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Thursday, November 29, 2007
Acting U.S. Surgeon General Galson, NIH Director Zerhouni Announce Expanded Efforts to Address Nationwide Childhood Overweight Epidemic
Boston, Pittsburgh and Las Vegas named as new We Can! Cities, National Partnership with the Association of Children's Museums Launches.
BOSTON — A new partnership between the National Institutes of Health's We Can! (Ways to Enhance Children's Activity and Nutrition) program and the Association of Children's Museums (ACM) will expand efforts to address the epidemic of childhood overweight, national leaders in public health said today. In addition, three major cities — Boston, Pittsburgh, and Las Vegas — will be designated as We Can! Cities. We Can!, a science-based national education program to help children ages 8-13 stay at a healthy weight, is now being implemented in more than 450 community sites in 44 states.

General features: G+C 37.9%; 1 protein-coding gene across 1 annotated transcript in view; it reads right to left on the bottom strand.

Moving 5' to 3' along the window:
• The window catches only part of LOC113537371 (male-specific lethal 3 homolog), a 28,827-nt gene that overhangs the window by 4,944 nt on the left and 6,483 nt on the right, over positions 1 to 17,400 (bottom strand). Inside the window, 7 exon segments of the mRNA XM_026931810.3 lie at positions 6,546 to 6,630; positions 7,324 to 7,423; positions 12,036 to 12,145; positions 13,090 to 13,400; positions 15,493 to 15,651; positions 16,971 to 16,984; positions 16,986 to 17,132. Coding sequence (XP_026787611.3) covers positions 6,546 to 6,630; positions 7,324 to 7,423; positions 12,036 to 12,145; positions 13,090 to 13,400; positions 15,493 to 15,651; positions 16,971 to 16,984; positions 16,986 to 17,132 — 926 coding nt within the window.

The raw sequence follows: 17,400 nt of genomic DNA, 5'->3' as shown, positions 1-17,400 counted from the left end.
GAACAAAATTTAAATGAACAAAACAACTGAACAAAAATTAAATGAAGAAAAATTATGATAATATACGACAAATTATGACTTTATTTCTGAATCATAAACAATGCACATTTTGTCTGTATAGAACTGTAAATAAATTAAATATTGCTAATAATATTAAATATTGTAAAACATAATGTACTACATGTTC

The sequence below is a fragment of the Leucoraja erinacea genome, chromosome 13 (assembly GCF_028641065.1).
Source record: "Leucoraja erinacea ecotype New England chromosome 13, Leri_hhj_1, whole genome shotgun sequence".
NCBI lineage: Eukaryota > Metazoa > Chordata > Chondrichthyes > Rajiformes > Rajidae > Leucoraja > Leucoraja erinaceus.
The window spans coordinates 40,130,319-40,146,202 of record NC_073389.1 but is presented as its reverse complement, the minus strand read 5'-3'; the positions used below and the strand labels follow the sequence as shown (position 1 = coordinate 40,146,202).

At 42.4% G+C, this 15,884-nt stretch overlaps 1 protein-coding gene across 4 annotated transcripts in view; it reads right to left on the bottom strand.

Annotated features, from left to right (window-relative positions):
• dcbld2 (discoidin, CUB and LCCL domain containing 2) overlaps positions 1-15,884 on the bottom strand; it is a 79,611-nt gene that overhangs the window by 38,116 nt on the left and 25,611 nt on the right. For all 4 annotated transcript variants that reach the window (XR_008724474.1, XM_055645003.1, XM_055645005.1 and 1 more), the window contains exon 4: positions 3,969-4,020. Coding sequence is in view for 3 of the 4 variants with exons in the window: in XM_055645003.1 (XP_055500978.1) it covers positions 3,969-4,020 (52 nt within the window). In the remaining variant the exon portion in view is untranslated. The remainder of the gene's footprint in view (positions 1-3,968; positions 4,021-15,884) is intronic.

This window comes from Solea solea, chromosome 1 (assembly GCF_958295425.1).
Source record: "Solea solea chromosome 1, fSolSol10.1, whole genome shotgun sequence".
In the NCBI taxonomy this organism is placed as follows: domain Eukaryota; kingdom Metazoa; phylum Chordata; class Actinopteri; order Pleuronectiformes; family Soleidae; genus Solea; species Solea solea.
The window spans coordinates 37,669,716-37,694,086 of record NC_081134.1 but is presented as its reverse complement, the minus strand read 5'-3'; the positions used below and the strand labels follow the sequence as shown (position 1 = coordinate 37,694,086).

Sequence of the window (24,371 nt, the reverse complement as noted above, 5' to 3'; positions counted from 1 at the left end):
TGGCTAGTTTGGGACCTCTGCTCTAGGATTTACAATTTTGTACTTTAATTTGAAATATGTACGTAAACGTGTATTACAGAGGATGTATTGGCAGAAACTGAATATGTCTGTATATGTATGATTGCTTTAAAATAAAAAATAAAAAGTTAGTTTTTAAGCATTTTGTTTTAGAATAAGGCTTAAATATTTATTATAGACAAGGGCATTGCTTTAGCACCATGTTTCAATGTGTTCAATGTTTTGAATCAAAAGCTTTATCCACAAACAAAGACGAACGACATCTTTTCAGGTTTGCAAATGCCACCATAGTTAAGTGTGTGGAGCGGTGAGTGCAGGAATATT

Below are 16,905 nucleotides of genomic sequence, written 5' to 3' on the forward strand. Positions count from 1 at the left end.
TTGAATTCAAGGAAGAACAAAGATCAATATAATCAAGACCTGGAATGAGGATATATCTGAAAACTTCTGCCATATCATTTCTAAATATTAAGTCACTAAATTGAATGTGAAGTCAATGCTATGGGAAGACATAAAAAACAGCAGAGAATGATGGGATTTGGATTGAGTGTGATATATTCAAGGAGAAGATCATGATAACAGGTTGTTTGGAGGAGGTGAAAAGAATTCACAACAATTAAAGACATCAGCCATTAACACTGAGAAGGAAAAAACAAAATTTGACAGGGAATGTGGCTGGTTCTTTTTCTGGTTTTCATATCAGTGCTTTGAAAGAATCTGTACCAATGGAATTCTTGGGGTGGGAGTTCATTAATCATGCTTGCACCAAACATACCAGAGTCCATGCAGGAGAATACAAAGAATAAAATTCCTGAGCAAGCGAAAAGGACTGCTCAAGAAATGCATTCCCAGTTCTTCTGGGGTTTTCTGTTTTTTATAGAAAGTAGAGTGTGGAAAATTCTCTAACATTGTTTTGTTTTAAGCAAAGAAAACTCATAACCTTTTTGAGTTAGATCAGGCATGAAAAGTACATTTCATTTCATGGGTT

"We are coming together with museums, community groups, corporations, health professionals, and educators today to celebrate an exciting, broad-based collaboration to address the epidemic of childhood overweight," said Acting U.S. Surgeon General Rear Admiral Steven K. Galson, M.D., M.P.H., in his first public outreach activity as chair of the Department of Health and Human Services' new Childhood Overweight and Obesity Prevention Initiative, which highlights new approaches to obesity prevention and the promotion of healthy weight for children.